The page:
The private sector in Forest Governance Forum in Brazzaville


The Forum for Forest Governance, held in Brazzaville on October 30 & 31, was an opportunity to show the general public the contribution of the private sector of the timber industry to good forest governance. It was the 11th edition of the Forest Governance Forum, and the first time the private sector participated. There were about 300 participants, mainly from Africa and Europe, but also from Indonesia and the United States. The Forum is intended to be a preparation for Chatham House FLEGT meetings, and the Congo Basin Forest Partnership (CBFP) meeting.

Together with CIB-OLAM, IFO-INTERHOLCO, CEB-Precious woods, the FFAB association, et the Programme for Promotion Certified Forest Exploitation (PPECF), ATIBT organised a session about certification. The presentations showed how certified forest companies contribute to local development, combatting poaching, and more transparency in the forest sector. It also presented the support possibilities through the PPECF programme. The objective of the session was to motivate civil society organisations to support companies that engage in the certification process. After a question if certification is still viable now that the evolution of FSC certified forests is stagnating, an interesting comparison was made by the moderator Emmanuel Heuse: « It’s not that we stop distributing mosquito nets because there’s still malaria either”.

ATIBT also participated in two other sessions. The first one was organised by the World Ressources Institute (WRI) and emphasized the need to define national zoning plans. During this session ATIBT recommended to:

  • Maintain and consolidate the boundaries of forest concessions that already have forest management plans, and of which several are certified for good and/or legal forest management.
  • To consider the forests production potential when planning the further development of the wood industry.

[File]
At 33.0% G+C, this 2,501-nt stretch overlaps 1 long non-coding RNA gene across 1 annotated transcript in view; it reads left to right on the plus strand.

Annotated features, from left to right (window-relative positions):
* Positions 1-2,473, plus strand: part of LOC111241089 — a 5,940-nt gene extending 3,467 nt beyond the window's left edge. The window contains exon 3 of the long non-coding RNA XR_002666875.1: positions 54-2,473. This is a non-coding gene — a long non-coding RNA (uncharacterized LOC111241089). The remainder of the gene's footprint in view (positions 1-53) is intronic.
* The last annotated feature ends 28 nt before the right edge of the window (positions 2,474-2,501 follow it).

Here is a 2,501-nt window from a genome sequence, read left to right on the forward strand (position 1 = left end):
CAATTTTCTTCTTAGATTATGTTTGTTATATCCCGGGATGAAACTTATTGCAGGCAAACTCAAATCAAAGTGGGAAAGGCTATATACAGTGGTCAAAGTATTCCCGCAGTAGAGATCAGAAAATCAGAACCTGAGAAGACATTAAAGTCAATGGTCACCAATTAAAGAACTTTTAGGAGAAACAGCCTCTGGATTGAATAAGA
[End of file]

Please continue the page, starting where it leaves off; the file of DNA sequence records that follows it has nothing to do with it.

• To include all stakeholders in the planning process in order to avoid conflicts due to overlap.
  • To base the zoning on the political decisions regarding the development of the different economic sectors, on top of already existing conservation objectives.
  • To include strategies for property rights regarding the future need for wood species plantations and agroforestry.

The other session was organised by the African Framework initiative (AFi) which is seeking to improve corporate environmental and social responsibility of companies through more transparency. It was the occasion for the initiators to present the SPOTT initiative of the Zoological Society of London (ZSL). SPOTT evaluates the environmental and social responsibility of companies based on a large set of indicators which are measured based on public available information. At the same time, it can be considered by a company as a tool to measure its level of communication about these subjects. ATIBT presented a series of currently available transparency initiatives and recommended to minimise the number of these websites. The multiplication of transparency sites asks the more and more time from companies to fill out data. Less sites will also improve and simplify access to information by clients and other stakeholders.